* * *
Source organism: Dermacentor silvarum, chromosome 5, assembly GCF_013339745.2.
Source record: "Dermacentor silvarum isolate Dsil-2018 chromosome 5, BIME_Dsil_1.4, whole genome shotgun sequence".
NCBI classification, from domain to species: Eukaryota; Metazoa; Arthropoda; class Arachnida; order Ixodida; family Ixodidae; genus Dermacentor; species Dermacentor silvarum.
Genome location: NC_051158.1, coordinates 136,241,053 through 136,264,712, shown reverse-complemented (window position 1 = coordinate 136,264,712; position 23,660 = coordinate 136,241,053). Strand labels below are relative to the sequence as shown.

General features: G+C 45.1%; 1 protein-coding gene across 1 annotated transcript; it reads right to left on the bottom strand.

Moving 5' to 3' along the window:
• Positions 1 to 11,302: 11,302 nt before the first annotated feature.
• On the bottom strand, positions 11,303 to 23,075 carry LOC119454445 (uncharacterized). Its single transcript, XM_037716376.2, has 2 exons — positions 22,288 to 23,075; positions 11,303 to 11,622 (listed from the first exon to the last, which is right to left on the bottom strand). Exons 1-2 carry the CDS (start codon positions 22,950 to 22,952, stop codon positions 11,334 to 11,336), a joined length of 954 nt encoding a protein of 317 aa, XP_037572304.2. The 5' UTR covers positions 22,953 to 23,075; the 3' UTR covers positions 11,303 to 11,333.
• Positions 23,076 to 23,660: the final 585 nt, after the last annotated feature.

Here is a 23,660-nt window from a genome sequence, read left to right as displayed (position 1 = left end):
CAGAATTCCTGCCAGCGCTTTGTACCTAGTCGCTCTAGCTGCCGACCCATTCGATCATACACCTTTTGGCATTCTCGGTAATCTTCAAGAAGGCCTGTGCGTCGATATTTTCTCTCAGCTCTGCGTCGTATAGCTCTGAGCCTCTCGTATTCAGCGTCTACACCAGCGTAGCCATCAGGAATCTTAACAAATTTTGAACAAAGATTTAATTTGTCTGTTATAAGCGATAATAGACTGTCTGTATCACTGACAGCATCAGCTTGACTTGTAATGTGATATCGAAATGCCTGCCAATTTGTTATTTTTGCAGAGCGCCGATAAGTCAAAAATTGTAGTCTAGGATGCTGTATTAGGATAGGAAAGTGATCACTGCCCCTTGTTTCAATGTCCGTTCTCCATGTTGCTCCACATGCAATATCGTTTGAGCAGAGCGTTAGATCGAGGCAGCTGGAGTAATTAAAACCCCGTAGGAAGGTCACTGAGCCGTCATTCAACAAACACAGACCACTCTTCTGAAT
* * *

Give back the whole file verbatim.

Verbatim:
Source organism: Dermacentor silvarum, chromosome 5, assembly GCF_013339745.2.
Source record: "Dermacentor silvarum isolate Dsil-2018 chromosome 5, BIME_Dsil_1.4, whole genome shotgun sequence".
NCBI classification, from domain to species: Eukaryota; Metazoa; Arthropoda; class Arachnida; order Ixodida; family Ixodidae; genus Dermacentor; species Dermacentor silvarum.
Genome location: NC_051158.1, coordinates 136,241,053 through 136,264,712, shown reverse-complemented (window position 1 = coordinate 136,264,712; position 23,660 = coordinate 136,241,053). Strand labels below are relative to the sequence as shown.

General features: G+C 45.1%; 1 protein-coding gene across 1 annotated transcript; it reads right to left on the bottom strand.

Moving 5' to 3' along the window:
• Positions 1 to 11,302: 11,302 nt before the first annotated feature.
• On the bottom strand, positions 11,303 to 23,075 carry LOC119454445 (uncharacterized). Its single transcript, XM_037716376.2, has 2 exons — positions 22,288 to 23,075; positions 11,303 to 11,622 (listed from the first exon to the last, which is right to left on the bottom strand). Exons 1-2 carry the CDS (start codon positions 22,950 to 22,952, stop codon positions 11,334 to 11,336), a joined length of 954 nt encoding a protein of 317 aa, XP_037572304.2. The 5' UTR covers positions 22,953 to 23,075; the 3' UTR covers positions 11,303 to 11,333.
• Positions 23,076 to 23,660: the final 585 nt, after the last annotated feature.

Here is a 23,660-nt window from a genome sequence, read left to right as displayed (position 1 = left end):
CAGAATTCCTGCCAGCGCTTTGTACCTAGTCGCTCTAGCTGCCGACCCATTCGATCATACACCTTTTGGCATTCTCGGTAATCTTCAAGAAGGCCTGTGCGTCGATATTTTCTCTCAGCTCTGCGTCGTATAGCTCTGAGCCTCTCGTATTCAGCGTCTACACCAGCGTAGCCATCAGGAATCTTAACAAATTTTGAACAAAGATTTAATTTGTCTGTTATAAGCGATAATAGACTGTCTGTATCACTGACAGCATCAGCTTGACTTGTAATGTGATATCGAAATGCCTGCCAATTTGTTATTTTTGCAGAGCGCCGATAAGTCAAAAATTGTAGTCTAGGATGCTGTATTAGGATAGGAAAGTGATCACTGCCCCTTGTTTCAATGTCCGTTCTCCATGTTGCTCCACATGCAATATCGTTTGAGCAGAGCGTTAGATCGAGGCAGCTGGAGTAATTAAAACCCCGTAGGAAGGTCACTGAGCCGTCATTCAACAAACACAGACCACTCTTCTGAAT